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Old 03-05-2016, 11:33 PM   #1
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Chinese Food/Does the High Cooking Heat affect the taste?

So Im in Philly this weekend, and i was strolling through the Reading Terminal Market ( anyone who is going to be in the Philly area, and love food should absolutely check this market out, I used to live in philly and have been here more times than I can count). I came across a Chinese place in there, and lucky for me, its an open kitchen. Loving Chinese food, I shamelessly walked around so I had a good close look at the chef, watching his techniques and trying to make note of the ingredients he was using ( unlucky for me, I can't read Chinese, so I was unable to Identify what he was using or even the brands).

Anyway, just watching the flame coming out hitting that wok. Its clearly more than anything I can produce in my home.

So, question is, aside from having the right ingredients, does that high of a heat itself have its own affect on the actual taste?

So even if I had the right ingredients, would it taste different, cooking it on a much lower heat than they use? or would it not be that significant of a difference ??

Just curious

larry

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Old 03-06-2016, 08:52 AM   #2
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You're right, Larry. No way you can duplicate the heat of the jet engine they use in Chinese restaurants. In addition to the super hot burner, the cook often operates the burner with a foot pedal so he can control the heat on or off in an instant.

That intense heat does effect the flavor of the finished dish. There is a Chinese expression for that but I don't recall it. If you duplicated the ingredients and quantities exactly and cooked the dish at home, it would be a bit different but there would be no doubt it was the same dish.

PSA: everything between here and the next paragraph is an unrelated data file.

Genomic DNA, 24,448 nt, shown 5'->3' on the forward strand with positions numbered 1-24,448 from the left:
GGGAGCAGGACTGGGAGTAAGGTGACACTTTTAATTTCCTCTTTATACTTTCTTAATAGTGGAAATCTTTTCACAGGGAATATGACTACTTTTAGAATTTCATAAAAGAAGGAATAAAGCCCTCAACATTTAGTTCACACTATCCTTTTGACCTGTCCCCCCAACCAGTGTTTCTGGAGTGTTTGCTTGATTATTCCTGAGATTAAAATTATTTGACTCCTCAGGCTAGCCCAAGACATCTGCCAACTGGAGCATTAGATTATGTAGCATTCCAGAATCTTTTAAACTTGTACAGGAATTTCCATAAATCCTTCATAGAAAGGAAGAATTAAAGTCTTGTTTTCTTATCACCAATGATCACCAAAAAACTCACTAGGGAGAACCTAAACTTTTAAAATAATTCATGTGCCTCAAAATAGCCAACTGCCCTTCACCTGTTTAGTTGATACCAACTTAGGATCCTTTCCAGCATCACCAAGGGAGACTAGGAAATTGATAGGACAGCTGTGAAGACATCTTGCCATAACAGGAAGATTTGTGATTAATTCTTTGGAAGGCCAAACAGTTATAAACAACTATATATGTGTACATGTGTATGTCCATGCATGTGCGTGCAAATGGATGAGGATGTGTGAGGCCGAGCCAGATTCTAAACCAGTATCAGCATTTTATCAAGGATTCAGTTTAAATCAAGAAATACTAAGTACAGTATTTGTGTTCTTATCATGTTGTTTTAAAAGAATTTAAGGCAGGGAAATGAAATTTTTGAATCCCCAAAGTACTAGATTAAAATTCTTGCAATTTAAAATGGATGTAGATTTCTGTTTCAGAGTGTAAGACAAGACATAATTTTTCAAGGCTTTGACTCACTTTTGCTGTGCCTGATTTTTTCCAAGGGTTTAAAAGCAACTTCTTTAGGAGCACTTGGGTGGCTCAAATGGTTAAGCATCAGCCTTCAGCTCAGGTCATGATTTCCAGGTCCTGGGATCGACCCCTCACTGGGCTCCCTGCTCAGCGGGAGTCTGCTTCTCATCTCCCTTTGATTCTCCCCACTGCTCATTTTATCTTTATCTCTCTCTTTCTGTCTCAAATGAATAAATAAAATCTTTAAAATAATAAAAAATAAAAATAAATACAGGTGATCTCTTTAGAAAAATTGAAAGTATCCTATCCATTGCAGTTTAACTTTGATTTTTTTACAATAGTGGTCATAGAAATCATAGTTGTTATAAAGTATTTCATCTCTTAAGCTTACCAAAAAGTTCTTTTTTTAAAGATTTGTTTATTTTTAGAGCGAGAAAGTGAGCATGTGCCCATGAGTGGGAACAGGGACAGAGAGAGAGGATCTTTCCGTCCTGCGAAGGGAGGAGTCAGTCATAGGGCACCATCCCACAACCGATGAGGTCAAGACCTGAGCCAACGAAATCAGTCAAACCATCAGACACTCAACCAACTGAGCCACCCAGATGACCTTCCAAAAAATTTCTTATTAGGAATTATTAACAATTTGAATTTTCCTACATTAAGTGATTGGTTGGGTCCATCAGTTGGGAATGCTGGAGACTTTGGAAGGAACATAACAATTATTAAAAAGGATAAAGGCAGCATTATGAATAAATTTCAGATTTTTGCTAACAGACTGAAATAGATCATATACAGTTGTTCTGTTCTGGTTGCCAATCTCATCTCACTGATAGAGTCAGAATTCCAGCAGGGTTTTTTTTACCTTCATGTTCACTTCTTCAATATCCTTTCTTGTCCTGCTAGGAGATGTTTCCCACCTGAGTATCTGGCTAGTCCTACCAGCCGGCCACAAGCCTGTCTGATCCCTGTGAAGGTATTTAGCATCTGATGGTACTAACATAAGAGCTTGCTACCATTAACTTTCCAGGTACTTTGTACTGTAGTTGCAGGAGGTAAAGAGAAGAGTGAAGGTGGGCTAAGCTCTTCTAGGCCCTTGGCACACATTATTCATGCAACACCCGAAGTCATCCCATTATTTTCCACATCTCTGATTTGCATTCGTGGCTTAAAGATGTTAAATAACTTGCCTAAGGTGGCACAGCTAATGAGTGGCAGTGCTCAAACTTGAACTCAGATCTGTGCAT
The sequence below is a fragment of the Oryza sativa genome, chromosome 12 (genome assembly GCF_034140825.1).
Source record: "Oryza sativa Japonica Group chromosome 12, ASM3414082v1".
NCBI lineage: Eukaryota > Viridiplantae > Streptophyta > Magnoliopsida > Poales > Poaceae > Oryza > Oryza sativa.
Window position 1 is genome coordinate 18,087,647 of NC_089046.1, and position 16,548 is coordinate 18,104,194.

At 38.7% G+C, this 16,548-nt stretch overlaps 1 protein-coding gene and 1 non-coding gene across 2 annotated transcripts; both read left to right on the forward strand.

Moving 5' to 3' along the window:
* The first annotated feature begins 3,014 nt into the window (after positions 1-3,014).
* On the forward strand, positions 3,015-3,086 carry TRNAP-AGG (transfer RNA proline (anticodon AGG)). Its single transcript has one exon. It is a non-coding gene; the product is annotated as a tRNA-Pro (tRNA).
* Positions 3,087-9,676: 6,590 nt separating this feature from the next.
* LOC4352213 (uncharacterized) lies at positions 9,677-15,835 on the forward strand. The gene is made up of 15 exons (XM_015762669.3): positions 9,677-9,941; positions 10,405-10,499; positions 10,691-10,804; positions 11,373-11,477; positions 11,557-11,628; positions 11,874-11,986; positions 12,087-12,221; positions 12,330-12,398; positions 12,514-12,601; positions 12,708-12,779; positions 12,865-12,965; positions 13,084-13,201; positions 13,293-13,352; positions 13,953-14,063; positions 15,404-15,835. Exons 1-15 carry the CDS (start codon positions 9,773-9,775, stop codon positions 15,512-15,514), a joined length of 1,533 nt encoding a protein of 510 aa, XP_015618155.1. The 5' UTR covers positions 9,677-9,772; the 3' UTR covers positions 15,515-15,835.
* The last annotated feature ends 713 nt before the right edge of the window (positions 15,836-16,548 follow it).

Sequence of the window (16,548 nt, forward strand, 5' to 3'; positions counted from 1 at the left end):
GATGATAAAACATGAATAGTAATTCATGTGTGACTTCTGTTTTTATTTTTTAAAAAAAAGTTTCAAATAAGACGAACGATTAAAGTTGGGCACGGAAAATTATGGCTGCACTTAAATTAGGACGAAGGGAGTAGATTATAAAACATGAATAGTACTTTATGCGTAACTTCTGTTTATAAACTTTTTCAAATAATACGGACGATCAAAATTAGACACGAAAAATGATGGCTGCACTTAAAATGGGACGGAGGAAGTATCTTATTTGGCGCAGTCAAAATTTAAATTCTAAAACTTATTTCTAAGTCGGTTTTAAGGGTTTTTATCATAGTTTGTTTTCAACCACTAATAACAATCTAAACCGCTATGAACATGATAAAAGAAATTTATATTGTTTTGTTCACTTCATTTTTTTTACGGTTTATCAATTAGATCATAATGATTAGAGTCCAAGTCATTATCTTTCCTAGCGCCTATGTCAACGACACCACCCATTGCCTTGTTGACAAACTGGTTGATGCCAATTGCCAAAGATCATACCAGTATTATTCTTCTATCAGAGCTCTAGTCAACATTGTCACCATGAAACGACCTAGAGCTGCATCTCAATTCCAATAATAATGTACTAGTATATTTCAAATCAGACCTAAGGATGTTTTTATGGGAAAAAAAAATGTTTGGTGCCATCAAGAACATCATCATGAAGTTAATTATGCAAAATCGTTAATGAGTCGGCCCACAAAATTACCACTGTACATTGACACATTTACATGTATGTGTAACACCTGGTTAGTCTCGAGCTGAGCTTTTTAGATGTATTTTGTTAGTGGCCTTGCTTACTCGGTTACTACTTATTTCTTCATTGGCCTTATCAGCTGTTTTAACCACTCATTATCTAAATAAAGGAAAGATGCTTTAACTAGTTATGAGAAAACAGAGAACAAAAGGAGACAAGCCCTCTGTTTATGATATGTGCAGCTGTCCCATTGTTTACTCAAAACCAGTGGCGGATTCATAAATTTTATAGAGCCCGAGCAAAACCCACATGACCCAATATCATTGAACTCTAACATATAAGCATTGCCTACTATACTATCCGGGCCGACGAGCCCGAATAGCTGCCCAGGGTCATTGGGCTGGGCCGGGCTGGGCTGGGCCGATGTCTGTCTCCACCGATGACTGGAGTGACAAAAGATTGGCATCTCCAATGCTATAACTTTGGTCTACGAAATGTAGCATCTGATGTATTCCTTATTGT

Consider buying a turkey fryer and using that burner for wok cooking. That's about as close as you can practically come at home.
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Old 03-06-2016, 09:08 AM   #3
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Some of those wok restaurant ranges (not to be confused with "Walker, Texas Ranger" ) are rated for over 100,000 BTU, while most home gas stoves are in the 5000-12,000 BTU range.

I have one of these at home:
Dark Star® Burner 2.0 : Northern Brewer

I received it for free a few years ago as part of a promotion. So far I've only used it for canning. It works great and can bring 5 gallons of water to a boil in no time. I've never used it with a wok, but I wonder if it would be a good compromise solution.
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Old 03-06-2016, 10:34 AM   #4
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Quote:
Originally Posted by Steve Kroll View Post
...I have one of these at home:
Dark Star® Burner 2.0 : Northern Brewer...
Very similar to the turkey fryer burner I mentioned. Here's an example:

http://www.amazon.com/Bayou-Classic-...r+turkey+fryer

Holy cow! This one has a 185,000 BTU capacity!
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Old 03-06-2016, 10:37 AM   #5
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Quote:
Originally Posted by Steve Kroll View Post
I have one of these at home:
Dark Star® Burner 2.0 : Northern Brewer